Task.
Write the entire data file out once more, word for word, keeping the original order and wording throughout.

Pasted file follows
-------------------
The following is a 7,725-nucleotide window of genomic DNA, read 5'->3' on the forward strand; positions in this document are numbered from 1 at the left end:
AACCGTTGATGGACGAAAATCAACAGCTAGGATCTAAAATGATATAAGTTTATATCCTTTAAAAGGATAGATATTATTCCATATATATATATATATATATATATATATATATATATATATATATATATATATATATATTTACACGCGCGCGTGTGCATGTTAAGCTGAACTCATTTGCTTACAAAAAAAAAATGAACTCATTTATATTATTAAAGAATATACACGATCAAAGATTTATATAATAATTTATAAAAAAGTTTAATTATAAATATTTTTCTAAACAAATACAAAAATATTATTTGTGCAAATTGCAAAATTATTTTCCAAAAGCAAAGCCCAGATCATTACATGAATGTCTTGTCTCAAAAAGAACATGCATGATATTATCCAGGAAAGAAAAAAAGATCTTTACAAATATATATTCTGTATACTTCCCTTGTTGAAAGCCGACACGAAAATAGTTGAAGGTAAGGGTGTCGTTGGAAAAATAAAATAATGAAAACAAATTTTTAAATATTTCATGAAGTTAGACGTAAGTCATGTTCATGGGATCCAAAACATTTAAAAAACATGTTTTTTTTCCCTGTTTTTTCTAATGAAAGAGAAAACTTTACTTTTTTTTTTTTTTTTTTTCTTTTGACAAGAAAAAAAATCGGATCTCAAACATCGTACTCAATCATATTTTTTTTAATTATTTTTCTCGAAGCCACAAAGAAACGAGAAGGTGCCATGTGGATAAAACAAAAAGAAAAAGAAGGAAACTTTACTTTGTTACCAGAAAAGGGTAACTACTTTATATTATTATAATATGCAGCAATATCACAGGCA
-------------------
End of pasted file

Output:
The following is a 7,725-nucleotide window of genomic DNA, read 5'->3' on the forward strand; positions in this document are numbered from 1 at the left end:
AACCGTTGATGGACGAAAATCAACAGCTAGGATCTAAAATGATATAAGTTTATATCCTTTAAAAGGATAGATATTATTCCATATATATATATATATATATATATATATATATATATATATATATATATATATATATATTTACACGCGCGCGTGTGCATGTTAAGCTGAACTCATTTGCTTACAAAAAAAAAATGAACTCATTTATATTATTAAAGAATATACACGATCAAAGATTTATATAATAATTTATAAAAAAGTTTAATTATAAATATTTTTCTAAACAAATACAAAAATATTATTTGTGCAAATTGCAAAATTATTTTCCAAAAGCAAAGCCCAGATCATTACATGAATGTCTTGTCTCAAAAAGAACATGCATGATATTATCCAGGAAAGAAAAAAAGATCTTTACAAATATATATTCTGTATACTTCCCTTGTTGAAAGCCGACACGAAAATAGTTGAAGGTAAGGGTGTCGTTGGAAAAATAAAATAATGAAAACAAATTTTTAAATATTTCATGAAGTTAGACGTAAGTCATGTTCATGGGATCCAAAACATTTAAAAAACATGTTTTTTTTCCCTGTTTTTTCTAATGAAAGAGAAAACTTTACTTTTTTTTTTTTTTTTTTTCTTTTGACAAGAAAAAAAATCGGATCTCAAACATCGTACTCAATCATATTTTTTTTAATTATTTTTCTCGAAGCCACAAAGAAACGAGAAGGTGCCATGTGGATAAAACAAAAAGAAAAAGAAGGAAACTTTACTTTGTTACCAGAAAAGGGTAACTACTTTATATTATTATAATATGCAGCAATATCACAGGCA